Climate Action

Electric shipping to get the Rolls-Royce service

Rolls-Royce is developing a battery storage device for use in the shipping industry.

  • 17 August 2018
  • Adam Wentworth

Rolls-Royce is developing a battery storage device for use in the shipping industry.

The new lithium-ion battery, called SAVe Energy, is the first energy storage unit the company has supplied itself. In a statement, Rolls-Royce said the product is “a cost competitive, highly efficient and liquid cooled battery system”, which is designed to be scaled according to a ship’s energy requirements.

The project has been part funded by the Norwegian Government and three shipping companies based in the country have partnered on its development.

The system will be suitable for use on ferries, cruise vessels and multi-purpose vessels. It will be capable of providing a variety of services to boost energy performance, such as peak load or spinning reserve, while helping to reduce emissions.

Andreas Seth, an executive vice president at Rolls-Royce, said: “The electrification of ships is building momentum. From 2010 we have delivered battery systems representing about 15 MWh (megawatt hours) in total. However now the potential deployment of our patent pending SAVe Energy in 2019 alone is 10-18 MWh.”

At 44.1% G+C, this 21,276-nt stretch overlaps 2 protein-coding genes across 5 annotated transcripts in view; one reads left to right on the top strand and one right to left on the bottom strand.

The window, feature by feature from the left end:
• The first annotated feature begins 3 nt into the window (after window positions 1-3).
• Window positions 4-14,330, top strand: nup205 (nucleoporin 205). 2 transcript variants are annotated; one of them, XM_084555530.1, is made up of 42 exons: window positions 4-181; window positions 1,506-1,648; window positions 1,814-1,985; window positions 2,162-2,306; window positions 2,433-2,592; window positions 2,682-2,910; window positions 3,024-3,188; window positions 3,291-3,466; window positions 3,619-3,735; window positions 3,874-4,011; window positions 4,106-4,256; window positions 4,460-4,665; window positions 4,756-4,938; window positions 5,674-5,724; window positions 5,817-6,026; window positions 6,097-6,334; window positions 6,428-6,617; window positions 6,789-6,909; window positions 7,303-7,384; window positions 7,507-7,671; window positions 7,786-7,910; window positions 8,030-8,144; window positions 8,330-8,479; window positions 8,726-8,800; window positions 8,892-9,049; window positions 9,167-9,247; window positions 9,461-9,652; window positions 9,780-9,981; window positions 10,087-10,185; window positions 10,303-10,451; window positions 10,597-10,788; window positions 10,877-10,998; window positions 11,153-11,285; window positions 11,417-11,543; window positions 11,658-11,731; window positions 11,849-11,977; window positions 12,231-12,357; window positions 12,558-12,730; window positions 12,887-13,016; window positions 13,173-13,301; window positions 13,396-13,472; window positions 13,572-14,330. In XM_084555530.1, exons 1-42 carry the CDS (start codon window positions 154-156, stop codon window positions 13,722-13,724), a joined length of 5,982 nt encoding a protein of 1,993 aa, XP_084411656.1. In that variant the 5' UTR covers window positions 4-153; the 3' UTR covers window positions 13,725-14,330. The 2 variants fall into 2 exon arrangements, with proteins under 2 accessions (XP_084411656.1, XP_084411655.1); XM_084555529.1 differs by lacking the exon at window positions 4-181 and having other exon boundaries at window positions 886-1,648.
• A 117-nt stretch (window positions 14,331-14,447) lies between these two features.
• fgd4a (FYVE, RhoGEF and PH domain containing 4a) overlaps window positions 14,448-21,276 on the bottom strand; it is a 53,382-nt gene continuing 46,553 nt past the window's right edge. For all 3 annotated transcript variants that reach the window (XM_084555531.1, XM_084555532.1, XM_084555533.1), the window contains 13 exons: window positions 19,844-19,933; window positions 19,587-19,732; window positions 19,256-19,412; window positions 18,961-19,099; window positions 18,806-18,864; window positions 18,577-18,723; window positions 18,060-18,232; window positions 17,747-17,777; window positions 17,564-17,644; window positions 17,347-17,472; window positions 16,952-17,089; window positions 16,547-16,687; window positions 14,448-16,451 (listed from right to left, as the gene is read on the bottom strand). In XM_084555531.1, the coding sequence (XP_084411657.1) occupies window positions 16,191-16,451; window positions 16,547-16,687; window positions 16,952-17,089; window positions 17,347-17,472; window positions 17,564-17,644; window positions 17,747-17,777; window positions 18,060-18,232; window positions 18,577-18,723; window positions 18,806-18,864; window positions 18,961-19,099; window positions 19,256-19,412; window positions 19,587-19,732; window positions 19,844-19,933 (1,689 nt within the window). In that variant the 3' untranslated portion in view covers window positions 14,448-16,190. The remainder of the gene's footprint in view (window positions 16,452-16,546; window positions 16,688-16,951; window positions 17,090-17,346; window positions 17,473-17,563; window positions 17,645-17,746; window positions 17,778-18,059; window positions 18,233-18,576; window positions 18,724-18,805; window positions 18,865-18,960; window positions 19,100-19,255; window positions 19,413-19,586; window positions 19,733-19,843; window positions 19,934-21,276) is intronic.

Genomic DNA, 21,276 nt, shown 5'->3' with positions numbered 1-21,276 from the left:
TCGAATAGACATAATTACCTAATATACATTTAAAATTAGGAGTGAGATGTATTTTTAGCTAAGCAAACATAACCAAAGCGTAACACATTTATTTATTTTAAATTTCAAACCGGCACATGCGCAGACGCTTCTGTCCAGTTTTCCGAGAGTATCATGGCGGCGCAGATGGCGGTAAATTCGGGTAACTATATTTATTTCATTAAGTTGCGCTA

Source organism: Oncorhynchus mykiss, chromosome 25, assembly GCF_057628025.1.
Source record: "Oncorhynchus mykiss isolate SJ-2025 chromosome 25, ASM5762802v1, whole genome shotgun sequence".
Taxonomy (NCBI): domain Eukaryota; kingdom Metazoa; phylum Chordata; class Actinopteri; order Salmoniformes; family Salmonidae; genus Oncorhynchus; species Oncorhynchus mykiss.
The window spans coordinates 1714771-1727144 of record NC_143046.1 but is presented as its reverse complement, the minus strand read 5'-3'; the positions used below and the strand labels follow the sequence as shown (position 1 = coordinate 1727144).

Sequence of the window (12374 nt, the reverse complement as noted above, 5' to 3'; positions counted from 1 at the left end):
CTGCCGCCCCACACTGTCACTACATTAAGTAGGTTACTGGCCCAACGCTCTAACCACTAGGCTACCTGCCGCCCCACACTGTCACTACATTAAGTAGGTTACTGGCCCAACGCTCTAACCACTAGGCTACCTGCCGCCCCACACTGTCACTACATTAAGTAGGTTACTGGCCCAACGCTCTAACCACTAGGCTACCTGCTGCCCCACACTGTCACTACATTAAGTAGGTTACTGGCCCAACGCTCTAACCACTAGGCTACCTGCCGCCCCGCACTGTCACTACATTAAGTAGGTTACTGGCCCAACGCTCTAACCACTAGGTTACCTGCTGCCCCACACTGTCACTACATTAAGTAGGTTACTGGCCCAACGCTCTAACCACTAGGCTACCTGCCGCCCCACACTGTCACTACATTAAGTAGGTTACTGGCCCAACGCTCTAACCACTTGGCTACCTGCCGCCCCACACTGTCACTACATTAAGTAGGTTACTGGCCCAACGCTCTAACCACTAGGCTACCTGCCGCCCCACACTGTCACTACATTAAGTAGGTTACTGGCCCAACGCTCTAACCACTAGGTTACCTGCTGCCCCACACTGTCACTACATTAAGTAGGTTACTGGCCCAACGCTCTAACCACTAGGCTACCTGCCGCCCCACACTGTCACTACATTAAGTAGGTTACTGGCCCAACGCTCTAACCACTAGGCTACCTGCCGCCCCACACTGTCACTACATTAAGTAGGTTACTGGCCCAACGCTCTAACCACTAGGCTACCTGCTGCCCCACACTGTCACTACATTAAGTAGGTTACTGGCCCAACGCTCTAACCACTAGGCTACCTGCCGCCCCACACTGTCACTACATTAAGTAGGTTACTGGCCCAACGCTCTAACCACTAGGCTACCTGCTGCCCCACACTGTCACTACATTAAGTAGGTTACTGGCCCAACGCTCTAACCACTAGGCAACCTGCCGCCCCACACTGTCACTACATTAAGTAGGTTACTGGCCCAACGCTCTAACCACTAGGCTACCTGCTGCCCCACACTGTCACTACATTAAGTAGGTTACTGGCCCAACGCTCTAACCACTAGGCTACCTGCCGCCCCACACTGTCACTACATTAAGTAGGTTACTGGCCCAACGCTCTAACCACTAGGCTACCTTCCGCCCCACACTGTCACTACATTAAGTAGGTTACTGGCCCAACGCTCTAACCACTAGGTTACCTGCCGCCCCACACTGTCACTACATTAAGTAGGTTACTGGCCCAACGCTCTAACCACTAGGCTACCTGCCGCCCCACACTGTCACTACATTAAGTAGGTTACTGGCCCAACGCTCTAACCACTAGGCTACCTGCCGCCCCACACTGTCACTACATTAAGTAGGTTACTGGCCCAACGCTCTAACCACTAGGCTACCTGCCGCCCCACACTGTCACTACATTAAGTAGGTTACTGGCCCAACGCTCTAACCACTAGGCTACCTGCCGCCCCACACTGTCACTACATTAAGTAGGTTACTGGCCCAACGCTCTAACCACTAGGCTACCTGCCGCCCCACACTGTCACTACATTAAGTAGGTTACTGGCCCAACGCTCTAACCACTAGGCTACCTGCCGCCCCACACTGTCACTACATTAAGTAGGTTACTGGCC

The shipping industry is starting to take steps to address its greenhouse gas emissions, estimated to account for 2 per cent of the entire global contribution. A landmark agreement was signed this year by 173 member states of the International Maritime Organization to reduce emissions by 50 per cent by 2050.

“Battery systems have become a key component of our power and propulsions systems, and SAVe Energy is being introduced on many of the projects we are currently working on. This includes the upgrade programme for Hurtigruten’s cruise ferries, the advanced fishing vessel recently ordered by Prestfjord and the ongoing retrofits of offshore support vessels. As a system provider we can find the best solution considering both installation and operational cost”, added Seth.